LEICESTER, United Kingdom – Catholic hospitals in Ireland could be asked to remove crucifixes and other religious symbols from rooms with non-Catholic patients, according to a new report issued on Thursday.

The report was issued by an independent review group led by former European Union official Catherine Day, which was asked to look into the relationship between the Irish state and Church-run hospitals.

There are a dozen Catholic hospitals in the Republic of Ireland, all of which receive state funding.

“We recommend that organisations should be cognisant of the impact of decor on patients/service users and strive to ensure that their personal preferences in this regard are met to the greatest extent possible,” the Day report said.

Speaking to Newstalk FM, Irish Prime Minister Leo Varadkar said the report wasn’t going to force hospitals to remove religious symbols from the public areas of their facilities.

“It’s not a campaign from the Government or anyone around removing cribs or crucifixes or statues of Our Lady – that’s not what’s going to happen. But it is a message to charities and voluntary bodies that do run hospitals and schools just to have regard to these things,” he said.

“It is the 21st century, things have changed, a lot of patients, a lot of kids aren’t religious, maybe aren’t Roman Catholic, and the ethos of an institution that’s publicly funded should reflect the public, not just any one section of the public,” Varadkar told the radio station.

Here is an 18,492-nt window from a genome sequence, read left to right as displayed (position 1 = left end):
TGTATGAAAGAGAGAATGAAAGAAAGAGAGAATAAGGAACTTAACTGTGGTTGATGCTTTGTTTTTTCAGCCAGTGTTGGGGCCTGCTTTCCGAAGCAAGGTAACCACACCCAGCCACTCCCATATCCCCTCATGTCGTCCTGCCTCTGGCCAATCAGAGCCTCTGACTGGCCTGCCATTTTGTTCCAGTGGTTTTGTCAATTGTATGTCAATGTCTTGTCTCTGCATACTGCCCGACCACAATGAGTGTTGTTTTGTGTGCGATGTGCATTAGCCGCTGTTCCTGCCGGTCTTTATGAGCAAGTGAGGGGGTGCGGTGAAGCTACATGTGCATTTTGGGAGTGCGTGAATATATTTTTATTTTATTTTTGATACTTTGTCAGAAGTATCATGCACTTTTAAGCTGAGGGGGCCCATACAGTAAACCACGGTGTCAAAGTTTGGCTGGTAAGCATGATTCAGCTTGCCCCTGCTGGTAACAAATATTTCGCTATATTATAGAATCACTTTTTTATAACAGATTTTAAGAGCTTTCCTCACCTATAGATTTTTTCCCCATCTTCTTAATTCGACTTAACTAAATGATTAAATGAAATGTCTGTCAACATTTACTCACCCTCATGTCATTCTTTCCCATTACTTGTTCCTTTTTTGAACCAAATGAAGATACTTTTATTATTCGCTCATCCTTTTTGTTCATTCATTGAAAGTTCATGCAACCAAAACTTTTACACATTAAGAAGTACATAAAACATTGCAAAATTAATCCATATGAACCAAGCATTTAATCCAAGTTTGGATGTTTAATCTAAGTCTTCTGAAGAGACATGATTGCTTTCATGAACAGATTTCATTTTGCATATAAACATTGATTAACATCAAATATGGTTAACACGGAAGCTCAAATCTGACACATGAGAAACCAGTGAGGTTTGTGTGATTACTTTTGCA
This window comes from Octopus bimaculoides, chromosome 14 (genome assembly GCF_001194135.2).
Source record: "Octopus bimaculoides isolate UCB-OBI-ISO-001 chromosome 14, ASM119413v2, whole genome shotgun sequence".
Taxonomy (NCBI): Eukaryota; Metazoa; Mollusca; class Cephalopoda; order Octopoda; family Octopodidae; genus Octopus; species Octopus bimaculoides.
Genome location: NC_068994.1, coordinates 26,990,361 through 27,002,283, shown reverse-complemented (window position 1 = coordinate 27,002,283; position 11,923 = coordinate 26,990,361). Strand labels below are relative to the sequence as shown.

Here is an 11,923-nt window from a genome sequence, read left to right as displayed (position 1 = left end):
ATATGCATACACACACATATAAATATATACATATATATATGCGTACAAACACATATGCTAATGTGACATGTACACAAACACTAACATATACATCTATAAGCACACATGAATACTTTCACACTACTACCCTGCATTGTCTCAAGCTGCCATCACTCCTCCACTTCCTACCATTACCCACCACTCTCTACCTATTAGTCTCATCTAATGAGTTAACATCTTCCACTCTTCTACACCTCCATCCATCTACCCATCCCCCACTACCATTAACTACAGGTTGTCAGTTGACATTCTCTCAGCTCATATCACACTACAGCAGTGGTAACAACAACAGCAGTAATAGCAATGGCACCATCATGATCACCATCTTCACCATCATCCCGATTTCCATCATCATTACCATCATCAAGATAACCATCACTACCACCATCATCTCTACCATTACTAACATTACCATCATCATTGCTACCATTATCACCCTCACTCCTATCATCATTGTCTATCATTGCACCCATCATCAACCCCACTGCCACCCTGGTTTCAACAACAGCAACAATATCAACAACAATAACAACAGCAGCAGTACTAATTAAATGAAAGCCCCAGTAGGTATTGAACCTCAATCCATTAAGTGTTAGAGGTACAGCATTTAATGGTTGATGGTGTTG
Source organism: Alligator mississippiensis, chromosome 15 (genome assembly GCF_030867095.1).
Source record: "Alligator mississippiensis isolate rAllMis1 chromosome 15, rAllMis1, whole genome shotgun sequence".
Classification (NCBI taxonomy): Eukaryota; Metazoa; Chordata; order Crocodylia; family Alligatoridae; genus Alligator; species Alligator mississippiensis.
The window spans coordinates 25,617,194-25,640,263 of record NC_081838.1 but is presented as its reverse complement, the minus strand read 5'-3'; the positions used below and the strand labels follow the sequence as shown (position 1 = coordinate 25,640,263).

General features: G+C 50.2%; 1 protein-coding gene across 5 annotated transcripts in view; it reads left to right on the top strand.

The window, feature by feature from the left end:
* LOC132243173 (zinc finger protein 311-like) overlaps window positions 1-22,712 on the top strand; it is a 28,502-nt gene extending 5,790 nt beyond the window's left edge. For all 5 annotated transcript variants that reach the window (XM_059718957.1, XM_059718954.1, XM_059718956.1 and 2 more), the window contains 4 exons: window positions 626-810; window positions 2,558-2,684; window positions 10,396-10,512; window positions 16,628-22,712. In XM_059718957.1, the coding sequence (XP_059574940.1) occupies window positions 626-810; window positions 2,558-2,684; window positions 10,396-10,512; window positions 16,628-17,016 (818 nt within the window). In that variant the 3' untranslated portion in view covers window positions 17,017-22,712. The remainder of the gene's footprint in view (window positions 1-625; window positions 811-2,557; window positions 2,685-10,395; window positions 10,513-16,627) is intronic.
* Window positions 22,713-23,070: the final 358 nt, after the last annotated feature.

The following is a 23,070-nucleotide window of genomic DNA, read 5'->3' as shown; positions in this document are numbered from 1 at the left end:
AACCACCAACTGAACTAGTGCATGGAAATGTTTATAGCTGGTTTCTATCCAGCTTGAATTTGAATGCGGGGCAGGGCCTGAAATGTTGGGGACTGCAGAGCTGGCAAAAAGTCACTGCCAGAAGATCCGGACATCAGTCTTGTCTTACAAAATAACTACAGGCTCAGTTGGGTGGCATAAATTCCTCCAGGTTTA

The prime minister said he did not believe in banning religious symbols, but he wants more diversity of those symbols: “I’d have a crib, I’d have a menorah and something for Eid too. Lots of parish schools recognise that they have children from other traditions.”

The Day report did offer one setback to Varadkar’s agenda, calling efforts to force Catholics to provide abortion services a “political rather than a legal” decision.

The report said that the state could stop providing funds to Catholic hospitals that refused to perform abortions, but that if it did so, it would disrupt the delivery of health services in the country.

It also lamented the “breakdown in mutual trust and respect” between the government and religious hospitals, which the report said was necessary to “maintain this essential relationship.”